Status:
Active
Health advisory:
170007
Date Issued:
02 Aug 2017
Issued by:
Dr Brett Sutton, Deputy Chief Health Officer (Communicable Disease), Victoria
Issued to:
Health professionals, members of the public

Key messages

  • Increasing numbers of Victorians are undergoing immunosuppression or chemotherapy to manage serious health conditions.
  • Significant immunosuppression can lead to reactivation of chronic hepatitis B - including in people with past (resolved) hepatitis B infection.
  • Test all people undergoing significant immunosuppression for current or past hepatitis B infection (HBsAg and anti-HBc) in line with current Australian guidelines.
  • Refer patients with past or current hepatitis B infection to a doctor experienced in the management of viral hepatitis prior to immunosuppression. This will prevent hepatitis flares and associated morbidity and mortality.
  • Offer free government-funded hepatitis B vaccine to all household and sexual contacts of people living with hepatitis B, as well as other priority populations.

What is the issue?

People living with chronic hepatitis B are known to be at risk of reactivation of hepatitis B infection and severe flares of hepatitis in the setting of immunosuppression. Australian and international guidelines recommend that all patients be offered testing for current or resolved hepatitis B infection before undergoing immunosuppression.

In addition, when undergoing profound immunosuppression, people with past, resolved hepatitis B infection (HBsAg negative but anti-HBc positive) can also experience reactivation of hepatitis B infection with severe - and sometimes life-threatening - flares. While this can occur in a number of contexts, it has particularly been observed in the setting of chemotherapy for lymphoma when including the anti-cancer monoclonal antibody, rituximab. Use of rituximab in this setting has been shown to be associated with deaths due to severe (fulminant) hepatitis B.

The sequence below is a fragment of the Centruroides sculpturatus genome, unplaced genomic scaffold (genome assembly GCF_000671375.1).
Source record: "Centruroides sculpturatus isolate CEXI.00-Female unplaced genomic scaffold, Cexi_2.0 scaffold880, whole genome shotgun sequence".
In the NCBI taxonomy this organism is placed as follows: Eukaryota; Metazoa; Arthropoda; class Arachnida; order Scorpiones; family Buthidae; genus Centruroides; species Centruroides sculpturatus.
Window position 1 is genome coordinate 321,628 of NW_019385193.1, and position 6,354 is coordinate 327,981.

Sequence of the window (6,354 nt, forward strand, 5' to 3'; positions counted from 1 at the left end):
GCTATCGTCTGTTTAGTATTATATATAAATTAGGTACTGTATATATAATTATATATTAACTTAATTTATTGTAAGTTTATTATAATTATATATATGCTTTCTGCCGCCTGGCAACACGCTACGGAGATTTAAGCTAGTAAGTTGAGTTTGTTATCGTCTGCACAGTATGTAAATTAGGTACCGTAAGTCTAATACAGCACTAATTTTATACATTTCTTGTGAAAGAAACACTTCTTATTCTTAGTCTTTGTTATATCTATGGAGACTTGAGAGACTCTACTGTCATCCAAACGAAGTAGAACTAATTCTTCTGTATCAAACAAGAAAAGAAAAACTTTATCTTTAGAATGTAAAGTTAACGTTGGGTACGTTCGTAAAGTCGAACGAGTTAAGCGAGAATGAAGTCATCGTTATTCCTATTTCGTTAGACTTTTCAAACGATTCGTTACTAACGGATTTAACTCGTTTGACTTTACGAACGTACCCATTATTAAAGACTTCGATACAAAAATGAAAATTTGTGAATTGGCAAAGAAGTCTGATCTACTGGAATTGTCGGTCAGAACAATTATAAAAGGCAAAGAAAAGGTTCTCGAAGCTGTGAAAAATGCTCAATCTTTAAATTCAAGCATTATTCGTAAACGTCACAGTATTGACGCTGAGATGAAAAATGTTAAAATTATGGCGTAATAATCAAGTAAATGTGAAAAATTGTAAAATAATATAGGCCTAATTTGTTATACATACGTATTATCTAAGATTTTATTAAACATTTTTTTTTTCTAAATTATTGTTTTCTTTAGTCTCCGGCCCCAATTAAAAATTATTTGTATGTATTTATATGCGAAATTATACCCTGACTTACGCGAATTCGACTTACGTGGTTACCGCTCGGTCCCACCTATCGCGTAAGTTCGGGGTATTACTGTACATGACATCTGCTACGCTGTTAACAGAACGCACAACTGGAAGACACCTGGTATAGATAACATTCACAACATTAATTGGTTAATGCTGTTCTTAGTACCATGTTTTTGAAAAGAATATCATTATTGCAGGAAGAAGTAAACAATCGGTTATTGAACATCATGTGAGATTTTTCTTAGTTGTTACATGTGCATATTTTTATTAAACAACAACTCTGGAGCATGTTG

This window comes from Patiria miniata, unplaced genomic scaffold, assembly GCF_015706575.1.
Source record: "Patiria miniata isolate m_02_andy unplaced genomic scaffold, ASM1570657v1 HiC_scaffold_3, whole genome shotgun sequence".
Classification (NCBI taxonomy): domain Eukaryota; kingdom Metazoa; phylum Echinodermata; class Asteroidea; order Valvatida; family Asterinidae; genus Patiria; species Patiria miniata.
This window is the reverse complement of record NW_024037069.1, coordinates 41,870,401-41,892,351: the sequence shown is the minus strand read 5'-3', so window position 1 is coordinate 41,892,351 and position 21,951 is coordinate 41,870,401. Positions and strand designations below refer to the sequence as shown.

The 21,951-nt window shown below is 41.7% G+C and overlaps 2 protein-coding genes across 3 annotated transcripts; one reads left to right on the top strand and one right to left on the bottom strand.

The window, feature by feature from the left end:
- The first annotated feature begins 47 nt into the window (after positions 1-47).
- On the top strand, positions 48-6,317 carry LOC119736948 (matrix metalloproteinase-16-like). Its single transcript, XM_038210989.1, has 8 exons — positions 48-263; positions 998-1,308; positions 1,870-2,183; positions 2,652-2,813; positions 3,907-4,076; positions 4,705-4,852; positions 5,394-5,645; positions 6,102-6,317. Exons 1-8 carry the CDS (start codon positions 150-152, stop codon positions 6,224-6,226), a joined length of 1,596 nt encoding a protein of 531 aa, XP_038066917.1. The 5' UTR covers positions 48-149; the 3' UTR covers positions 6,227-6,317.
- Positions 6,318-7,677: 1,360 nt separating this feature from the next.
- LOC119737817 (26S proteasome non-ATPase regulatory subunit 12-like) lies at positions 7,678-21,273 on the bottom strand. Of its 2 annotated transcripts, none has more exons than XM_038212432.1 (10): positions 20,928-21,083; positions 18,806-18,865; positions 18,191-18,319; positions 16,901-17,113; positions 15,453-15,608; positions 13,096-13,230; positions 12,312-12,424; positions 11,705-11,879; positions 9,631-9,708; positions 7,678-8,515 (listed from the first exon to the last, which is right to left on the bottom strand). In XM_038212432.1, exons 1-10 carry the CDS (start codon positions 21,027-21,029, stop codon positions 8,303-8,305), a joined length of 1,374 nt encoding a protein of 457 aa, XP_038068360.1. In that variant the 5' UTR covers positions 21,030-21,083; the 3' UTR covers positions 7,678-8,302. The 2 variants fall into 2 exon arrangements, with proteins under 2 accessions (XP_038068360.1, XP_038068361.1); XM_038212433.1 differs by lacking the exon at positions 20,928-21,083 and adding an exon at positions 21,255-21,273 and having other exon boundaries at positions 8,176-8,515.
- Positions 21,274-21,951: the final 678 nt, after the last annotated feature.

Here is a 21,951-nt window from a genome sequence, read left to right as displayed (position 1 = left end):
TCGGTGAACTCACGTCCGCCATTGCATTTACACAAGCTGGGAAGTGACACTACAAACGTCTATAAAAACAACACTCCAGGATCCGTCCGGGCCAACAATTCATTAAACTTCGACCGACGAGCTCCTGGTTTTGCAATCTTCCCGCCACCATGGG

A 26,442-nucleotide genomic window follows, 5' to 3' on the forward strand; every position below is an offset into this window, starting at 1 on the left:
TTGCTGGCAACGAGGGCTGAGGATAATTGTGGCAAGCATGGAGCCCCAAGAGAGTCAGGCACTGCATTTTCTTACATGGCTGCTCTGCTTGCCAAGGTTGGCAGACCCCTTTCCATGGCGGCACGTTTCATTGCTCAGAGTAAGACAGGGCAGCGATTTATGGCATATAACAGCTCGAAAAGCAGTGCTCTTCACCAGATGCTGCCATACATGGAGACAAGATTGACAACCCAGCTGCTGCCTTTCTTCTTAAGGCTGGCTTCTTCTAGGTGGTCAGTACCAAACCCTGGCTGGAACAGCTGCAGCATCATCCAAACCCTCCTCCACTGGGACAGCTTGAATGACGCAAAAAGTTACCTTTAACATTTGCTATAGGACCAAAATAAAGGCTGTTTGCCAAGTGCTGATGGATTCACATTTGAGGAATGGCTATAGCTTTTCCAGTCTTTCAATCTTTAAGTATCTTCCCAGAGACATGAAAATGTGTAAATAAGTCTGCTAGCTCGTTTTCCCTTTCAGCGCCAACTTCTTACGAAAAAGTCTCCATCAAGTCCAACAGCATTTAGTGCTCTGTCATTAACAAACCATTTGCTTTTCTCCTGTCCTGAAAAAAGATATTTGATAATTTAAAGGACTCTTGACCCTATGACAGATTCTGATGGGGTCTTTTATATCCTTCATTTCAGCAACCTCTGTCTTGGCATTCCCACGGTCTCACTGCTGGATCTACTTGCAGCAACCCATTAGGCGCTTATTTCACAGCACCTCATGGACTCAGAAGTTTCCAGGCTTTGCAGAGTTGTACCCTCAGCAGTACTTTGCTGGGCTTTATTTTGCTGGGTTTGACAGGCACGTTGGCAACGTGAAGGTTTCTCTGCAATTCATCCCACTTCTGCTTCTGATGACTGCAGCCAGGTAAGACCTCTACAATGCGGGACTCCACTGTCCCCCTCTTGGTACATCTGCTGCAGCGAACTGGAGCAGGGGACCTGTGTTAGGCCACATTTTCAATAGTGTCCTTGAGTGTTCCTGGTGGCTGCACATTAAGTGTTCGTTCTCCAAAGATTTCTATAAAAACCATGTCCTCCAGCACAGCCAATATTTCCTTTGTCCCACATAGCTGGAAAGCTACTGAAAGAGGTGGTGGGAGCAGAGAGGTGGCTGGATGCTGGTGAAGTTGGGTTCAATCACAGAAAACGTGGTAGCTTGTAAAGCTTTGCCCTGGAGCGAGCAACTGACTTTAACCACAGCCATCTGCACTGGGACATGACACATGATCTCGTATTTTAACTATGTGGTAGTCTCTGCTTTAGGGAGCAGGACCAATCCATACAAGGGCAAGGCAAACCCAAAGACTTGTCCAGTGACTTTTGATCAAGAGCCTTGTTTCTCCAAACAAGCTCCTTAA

A case of probable hepatitis B reactivation in a HBsAg negative individual receiving rituximab (in addition to other immunosuppressive therapy) for an auto-immune condition has been reported to the Department. In addition to features of acute hepatitis, this probable reactivation also resulted in the transmission of hepatitis B to a susceptible household contact who developed acute hepatitis B.

Who is at risk?

Over 60,000 Victorians are believed to be living with chronic hepatitis B, but it is estimated over one third have not been diagnosed and are unaware of their infection. Over 600,000 Victorians are estimated to have been previously exposed to hepatitis B (anti-HBc positive).

In 2015, nearly 46,000 scripts for rituximab were issued in Australia.

People with current or past hepatitis B infection who receive rituximab as part of cancer chemotherapy or immunosuppression for auto-immune disease are at risk of reactivation, whether they have been previously diagnosed with hepatitis B or not.

Prevention / treatment

In accordance with current Australian evidence and clinical guidelines, all people who are about to be immunosuppressed should be tested for past or current hepatitis B infection. This includes all patients who will be receiving rituximab. Testing should include hepatitis B surface antigen (HBsAg), hepatitis B core antibody (anti-HBc) and hepatitis B surface antibody (anti-HBs).

If past or present hepatitis B infection is diagnosed (anti-HBc positive and/or HBsAg positive), the patient should be referred to a doctor with experience in the management of viral hepatitis for consideration of enhanced monitoring and antiviral treatment as appropriate. Some clinics with doctors experienced in hepatitis B management can be found at the Hep B Help website. Antiviral treatment can be given prophylactically to prevent flares in hepatitis B. This presumptive approach has been associated with improved outcomes in some contexts.

In addition, all Victorians diagnosed with hepatitis B infection (HBsAg positive) must be notified to the department in writing within 5 days of diagnosis by both the testing laboratory AND the diagnosing clinician.

The following groups of people are eligible for free government-funded hepatitis B vaccine in Victoria:

  • Household contacts or sexual partners of people living with hepatitis B infection.
  • All Aboriginal and Torres Strait Islander people.
  • People who inject drugs or are on opioid substitution therapy.
  • People living with hepatitis C.
  • Men who have sex with men.
  • People living with HIV.
  • Prisoners and those on remand.
  • People no longer in a custodial setting who started, but did not complete, the vaccine course while in custody.
  • All refugees and humanitarian entrants including asylum seekers.
  • All people under 20 years of age.

Clinical information

Consumer information